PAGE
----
Arranging an Inspection and Home Appraisal
As soon as your offer is accepted by the estate sale agent or executor, things can get moving quickly. A home appraisal & property inspection will be arranged by both parties before closing the deal and you take possession of the property:
- Home appraisal. Your new property will be appraised by an appraiser based on similar properties in its neighborhood. This report will tell you how much the seller estimates this property is worth (the estimated market value) and what factors influenced that estimate (like recent sales of similar houses nearby).
- Home inspection. An inspector will visit a property and inspect it thoroughly, looking at every aspect of its structure and systems. They will prepare a report detailing what they found while inspecting the house and whether there is anything wrong with it that needs repair or replacement before you move in.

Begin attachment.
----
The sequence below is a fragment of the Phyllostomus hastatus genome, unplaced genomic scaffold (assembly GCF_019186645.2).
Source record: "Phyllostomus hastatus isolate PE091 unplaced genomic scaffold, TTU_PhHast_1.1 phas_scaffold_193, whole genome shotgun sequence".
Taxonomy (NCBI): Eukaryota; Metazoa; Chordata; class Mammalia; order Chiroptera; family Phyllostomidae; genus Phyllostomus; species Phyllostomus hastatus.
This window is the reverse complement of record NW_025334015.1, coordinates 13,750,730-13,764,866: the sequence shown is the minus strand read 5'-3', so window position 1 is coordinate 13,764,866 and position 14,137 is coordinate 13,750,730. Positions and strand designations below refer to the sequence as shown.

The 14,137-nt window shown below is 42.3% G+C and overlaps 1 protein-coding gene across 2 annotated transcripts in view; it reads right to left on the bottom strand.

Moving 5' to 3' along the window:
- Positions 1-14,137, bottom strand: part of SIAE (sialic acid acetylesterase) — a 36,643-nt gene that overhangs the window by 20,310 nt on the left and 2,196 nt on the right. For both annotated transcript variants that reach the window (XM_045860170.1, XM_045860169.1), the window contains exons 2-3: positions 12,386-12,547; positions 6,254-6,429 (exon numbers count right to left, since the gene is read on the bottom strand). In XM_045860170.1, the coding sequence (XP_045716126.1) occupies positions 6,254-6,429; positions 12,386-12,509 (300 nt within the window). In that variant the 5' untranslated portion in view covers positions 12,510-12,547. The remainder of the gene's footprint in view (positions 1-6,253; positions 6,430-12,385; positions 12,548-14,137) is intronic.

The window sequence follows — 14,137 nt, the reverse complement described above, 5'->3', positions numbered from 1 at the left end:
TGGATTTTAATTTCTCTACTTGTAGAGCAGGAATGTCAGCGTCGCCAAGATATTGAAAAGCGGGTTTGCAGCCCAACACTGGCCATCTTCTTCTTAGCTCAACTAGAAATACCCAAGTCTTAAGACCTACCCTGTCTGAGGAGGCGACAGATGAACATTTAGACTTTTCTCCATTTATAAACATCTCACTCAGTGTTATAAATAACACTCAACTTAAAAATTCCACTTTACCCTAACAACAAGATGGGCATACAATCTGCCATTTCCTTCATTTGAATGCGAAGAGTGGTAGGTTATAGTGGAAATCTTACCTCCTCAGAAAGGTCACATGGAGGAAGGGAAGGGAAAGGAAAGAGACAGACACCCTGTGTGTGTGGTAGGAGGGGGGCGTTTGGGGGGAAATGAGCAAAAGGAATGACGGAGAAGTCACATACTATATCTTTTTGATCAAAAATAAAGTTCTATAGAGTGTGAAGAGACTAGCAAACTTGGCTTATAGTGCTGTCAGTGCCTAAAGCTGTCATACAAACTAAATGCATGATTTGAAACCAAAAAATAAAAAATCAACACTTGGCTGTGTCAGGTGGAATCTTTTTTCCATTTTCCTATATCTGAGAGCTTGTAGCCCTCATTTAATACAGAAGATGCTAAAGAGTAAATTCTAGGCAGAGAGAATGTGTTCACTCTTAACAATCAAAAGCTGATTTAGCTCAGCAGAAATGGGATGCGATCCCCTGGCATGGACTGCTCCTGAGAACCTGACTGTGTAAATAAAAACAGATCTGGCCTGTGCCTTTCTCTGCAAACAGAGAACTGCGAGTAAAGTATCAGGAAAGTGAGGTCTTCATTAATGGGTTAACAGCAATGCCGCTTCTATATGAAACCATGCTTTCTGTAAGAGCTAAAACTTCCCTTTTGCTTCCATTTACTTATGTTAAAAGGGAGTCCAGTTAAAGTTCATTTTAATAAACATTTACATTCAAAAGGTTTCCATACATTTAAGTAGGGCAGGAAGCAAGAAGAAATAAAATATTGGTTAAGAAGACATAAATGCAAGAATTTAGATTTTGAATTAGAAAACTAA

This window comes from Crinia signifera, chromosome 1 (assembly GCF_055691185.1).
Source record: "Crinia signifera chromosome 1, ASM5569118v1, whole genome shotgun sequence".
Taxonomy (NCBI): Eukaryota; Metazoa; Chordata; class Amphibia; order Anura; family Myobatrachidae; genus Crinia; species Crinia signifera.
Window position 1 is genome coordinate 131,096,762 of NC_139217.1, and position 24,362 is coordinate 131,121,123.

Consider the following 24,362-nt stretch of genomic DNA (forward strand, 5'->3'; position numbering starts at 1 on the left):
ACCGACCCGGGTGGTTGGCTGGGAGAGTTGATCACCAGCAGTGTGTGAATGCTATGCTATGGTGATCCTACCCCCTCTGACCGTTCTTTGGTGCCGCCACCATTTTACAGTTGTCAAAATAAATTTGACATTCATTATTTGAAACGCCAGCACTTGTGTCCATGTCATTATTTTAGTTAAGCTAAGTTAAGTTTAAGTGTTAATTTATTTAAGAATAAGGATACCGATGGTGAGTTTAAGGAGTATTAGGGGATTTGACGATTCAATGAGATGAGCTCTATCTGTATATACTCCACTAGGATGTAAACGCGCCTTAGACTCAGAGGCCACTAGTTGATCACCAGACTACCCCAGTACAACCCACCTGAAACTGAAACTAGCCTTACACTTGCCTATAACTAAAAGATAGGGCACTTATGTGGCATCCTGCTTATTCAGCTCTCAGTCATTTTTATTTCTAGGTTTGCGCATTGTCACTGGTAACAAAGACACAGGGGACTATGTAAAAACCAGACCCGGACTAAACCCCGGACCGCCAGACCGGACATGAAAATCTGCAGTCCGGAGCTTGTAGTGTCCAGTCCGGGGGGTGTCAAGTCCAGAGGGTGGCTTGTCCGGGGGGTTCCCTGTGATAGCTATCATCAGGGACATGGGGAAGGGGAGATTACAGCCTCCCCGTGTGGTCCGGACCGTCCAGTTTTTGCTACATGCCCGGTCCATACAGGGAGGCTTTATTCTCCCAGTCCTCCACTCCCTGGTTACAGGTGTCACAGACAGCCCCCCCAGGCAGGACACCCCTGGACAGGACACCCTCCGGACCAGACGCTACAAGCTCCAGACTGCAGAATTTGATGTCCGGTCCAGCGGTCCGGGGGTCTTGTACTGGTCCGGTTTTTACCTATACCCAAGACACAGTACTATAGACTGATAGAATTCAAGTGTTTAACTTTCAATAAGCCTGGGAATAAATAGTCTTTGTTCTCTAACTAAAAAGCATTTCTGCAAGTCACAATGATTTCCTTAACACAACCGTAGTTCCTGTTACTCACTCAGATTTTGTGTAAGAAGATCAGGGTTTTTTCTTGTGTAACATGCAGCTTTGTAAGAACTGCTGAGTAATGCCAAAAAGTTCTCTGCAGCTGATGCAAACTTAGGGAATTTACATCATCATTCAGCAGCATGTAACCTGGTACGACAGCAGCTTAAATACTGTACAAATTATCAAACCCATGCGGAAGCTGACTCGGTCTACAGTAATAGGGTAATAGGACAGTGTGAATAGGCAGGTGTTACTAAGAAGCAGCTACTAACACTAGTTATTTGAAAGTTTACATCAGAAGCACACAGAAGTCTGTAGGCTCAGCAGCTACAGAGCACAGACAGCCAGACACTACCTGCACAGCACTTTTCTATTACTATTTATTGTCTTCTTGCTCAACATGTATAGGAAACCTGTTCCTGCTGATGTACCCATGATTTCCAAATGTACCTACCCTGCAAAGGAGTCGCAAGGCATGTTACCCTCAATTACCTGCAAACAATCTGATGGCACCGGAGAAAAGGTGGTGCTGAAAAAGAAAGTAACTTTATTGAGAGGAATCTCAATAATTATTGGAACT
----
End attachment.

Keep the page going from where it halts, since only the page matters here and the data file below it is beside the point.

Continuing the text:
In most cases, home appraisals and home inspections are optional, but many buyers request them nonetheless. If you are a buyer, this information can help you determine whether this particular house is financially sound and if it makes sense to buy it compared with other properties in the neighborhood.
Attending the Hearing
Following the appraisal and the inspection report, you will attend a hearing with the estate sale agent and the executor or personal representative of the estate in order to close the deal. In this hearing, a judge will do two things:
- Close probate. As soon as probate is closed, a Certificate of Sale or a Certificate of Distribution will be issued by the judge. Executors are entitled to request a Certificate of Distribution if they are neither in debt nor in debt to creditors.